Sabino Canyon, Tucson, Arizona

Sabino Canyon: A Hike Along the Phone line Trail 

“Do not go where the path may lead, go instead where there is no path and leave a trail”. –  Ralph Waldo Emerson

Tucked within the foothills of the Santa Catalina Mountains in Tucson, Arizona lies Sabino Canyon, one of Tucson’s most popular parks for exploring the spectacular desert landscape and wildlife of Southern Arizona. Ever since my parents moved to Tucson in the mid-90s, it has been like a second home to me and Sabino Canyon has been my playground. Less than a five minute drive from my parents’ home, Sabino Canyon affords an endless supply of hikes and walks within some of Arizona’s finest scenery.

Over the past twenty years, I have done almost every hike within the canyon countless times with my favorite being the hike to Seven Falls and the Phone Line Trail. However, one thing I have never ever done is a hike in the rain. Rain in the desert? This may sound a bit confusing and surreal for a place that receives on average less than 12 inches of rain a year.  However, I just happened to be in Tucson when a storm rolled in from California bringing heavy wet snow to the mountains and pouring cold rain to the desert below.

Deeply dismayed by the unusual poor weather I decided to turn lemons into lemonade. I put on my rain coat, packed a sandwich and took off on one of my most favorite hikes in Sabino Canyon, The Phone Line Trail. My kids didn’t want to come and I didn’t blame them. They had no rain gear. However, my favorite all time hiking partner, my dad, of course was up for the challenge. So together we set off into the unknown.

Sabino Canyon, Tucson, Arizona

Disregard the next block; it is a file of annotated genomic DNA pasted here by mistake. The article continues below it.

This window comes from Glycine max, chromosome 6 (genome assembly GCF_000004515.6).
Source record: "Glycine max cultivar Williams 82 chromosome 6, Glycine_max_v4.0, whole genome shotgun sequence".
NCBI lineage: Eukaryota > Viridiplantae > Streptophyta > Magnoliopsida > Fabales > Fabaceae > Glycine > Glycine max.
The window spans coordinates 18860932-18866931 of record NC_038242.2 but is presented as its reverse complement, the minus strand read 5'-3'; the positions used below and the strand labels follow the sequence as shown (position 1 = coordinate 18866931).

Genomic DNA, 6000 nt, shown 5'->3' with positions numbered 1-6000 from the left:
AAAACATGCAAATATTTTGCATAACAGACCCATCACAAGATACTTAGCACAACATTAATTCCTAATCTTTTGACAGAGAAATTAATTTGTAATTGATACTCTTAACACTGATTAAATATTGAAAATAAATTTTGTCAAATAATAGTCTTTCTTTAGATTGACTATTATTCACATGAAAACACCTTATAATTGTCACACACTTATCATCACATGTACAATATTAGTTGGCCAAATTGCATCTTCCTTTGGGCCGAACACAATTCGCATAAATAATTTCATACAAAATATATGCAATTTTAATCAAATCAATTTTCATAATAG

The Phone Line trail climbs up high above the canyon giving you a unique perspective and panoramic view of this amazing place. There are several ways to do the Phone Line hike. You can do the entire 7.6 mile roundtrip hike on the trail or you can take the tram all the way to the end at Stop #9 get off and hike the trail back cutting the hike in half. What I prefer is to hike the Phone Line trail to Tram Stop 9 (which is where the pavement ends) and walk back on the pavement below. This way I get the bird’s eye view walking into the canyon and the lower level cactus and creek view from down below. It all depends on what you want to see and if you prefer to have solitude or company.

To reach the Historic Sabino Trail and the Phone Line Trailhead, we followed the trail towards Bear Canyon and picked it up about ten minutes later. (If you continue on into Bear Canyon, you can take another fantastic four hour roundtrip hike to 7 Falls).

Sabino Canyon, Tucson, Arizona

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Sabino Canyon Tucson Arizona

Sabino Canyon: Hike to Hutch’s Pools